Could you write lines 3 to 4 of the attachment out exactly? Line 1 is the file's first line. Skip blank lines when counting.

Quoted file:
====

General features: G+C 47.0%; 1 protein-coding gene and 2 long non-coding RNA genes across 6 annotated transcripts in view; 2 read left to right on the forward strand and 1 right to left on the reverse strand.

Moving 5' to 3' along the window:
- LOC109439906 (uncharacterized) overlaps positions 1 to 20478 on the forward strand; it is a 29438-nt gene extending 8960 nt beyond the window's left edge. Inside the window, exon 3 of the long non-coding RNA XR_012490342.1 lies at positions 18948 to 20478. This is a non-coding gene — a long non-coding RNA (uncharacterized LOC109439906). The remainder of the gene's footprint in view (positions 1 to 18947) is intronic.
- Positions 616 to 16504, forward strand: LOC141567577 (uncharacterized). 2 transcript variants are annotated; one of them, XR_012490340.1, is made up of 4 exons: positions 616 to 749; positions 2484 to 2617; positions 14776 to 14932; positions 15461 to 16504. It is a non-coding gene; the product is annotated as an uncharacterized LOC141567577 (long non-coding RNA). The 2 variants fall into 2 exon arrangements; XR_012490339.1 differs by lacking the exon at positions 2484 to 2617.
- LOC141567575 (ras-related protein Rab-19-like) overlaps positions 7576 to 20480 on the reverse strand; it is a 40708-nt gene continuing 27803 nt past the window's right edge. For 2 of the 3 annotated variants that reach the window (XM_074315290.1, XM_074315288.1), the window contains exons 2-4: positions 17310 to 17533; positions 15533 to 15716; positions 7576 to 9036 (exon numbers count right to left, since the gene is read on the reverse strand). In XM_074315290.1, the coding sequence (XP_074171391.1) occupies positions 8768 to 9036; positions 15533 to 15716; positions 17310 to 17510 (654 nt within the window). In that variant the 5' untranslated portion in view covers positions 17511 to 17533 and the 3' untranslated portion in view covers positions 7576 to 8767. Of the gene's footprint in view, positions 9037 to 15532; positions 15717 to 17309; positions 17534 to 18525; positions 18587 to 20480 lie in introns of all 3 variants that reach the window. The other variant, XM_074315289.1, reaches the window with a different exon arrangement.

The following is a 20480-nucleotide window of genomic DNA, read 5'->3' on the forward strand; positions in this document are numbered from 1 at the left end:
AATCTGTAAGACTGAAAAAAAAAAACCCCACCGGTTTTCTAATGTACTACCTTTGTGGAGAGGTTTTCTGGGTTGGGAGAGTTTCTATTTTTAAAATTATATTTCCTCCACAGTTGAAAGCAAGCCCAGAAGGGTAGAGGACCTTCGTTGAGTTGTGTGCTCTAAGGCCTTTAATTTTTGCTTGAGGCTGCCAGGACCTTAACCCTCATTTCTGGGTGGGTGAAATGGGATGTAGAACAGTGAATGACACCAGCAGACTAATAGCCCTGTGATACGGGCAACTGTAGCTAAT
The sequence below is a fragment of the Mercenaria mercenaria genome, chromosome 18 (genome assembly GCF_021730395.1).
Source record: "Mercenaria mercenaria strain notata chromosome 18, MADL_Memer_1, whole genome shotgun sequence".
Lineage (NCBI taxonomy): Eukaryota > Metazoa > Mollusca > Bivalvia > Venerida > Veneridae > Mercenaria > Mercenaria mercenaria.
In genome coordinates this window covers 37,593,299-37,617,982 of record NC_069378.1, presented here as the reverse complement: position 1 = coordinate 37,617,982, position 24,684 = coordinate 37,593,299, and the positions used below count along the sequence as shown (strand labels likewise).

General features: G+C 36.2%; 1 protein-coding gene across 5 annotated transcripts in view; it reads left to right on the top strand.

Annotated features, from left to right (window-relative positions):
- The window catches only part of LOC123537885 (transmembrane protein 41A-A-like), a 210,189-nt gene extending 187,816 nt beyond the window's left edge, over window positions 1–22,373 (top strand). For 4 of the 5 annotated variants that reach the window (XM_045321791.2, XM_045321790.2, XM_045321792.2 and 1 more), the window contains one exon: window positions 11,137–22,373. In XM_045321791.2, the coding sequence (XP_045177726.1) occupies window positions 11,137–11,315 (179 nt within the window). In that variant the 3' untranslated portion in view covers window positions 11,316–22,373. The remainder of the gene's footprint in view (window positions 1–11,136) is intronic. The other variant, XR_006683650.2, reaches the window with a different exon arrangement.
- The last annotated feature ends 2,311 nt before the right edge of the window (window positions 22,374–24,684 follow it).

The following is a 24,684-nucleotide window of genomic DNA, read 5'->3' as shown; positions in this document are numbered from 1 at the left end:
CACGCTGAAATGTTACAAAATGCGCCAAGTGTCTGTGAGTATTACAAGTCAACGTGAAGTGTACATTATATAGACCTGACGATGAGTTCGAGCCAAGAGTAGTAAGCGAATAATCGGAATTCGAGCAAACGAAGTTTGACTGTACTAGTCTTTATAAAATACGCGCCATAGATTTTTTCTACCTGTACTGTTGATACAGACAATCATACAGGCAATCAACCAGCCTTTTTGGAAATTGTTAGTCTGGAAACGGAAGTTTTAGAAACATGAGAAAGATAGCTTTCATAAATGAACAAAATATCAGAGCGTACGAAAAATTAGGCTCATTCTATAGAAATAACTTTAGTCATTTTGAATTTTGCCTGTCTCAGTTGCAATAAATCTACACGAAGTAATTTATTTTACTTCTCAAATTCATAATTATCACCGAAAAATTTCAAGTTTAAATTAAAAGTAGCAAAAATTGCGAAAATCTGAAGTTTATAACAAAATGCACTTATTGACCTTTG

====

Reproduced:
- LOC109439906 (uncharacterized) overlaps positions 1 to 20478 on the forward strand; it is a 29438-nt gene extending 8960 nt beyond the window's left edge. Inside the window, exon 3 of the long non-coding RNA XR_012490342.1 lies at positions 18948 to 20478. This is a non-coding gene — a long non-coding RNA (uncharacterized LOC109439906). The remainder of the gene's footprint in view (positions 1 to 18947) is intronic.
- Positions 616 to 16504, forward strand: LOC141567577 (uncharacterized). 2 transcript variants are annotated; one of them, XR_012490340.1, is made up of 4 exons: positions 616 to 749; positions 2484 to 2617; positions 14776 to 14932; positions 15461 to 16504. It is a non-coding gene; the product is annotated as an uncharacterized LOC141567577 (long non-coding RNA). The 2 variants fall into 2 exon arrangements; XR_012490339.1 differs by lacking the exon at positions 2484 to 2617.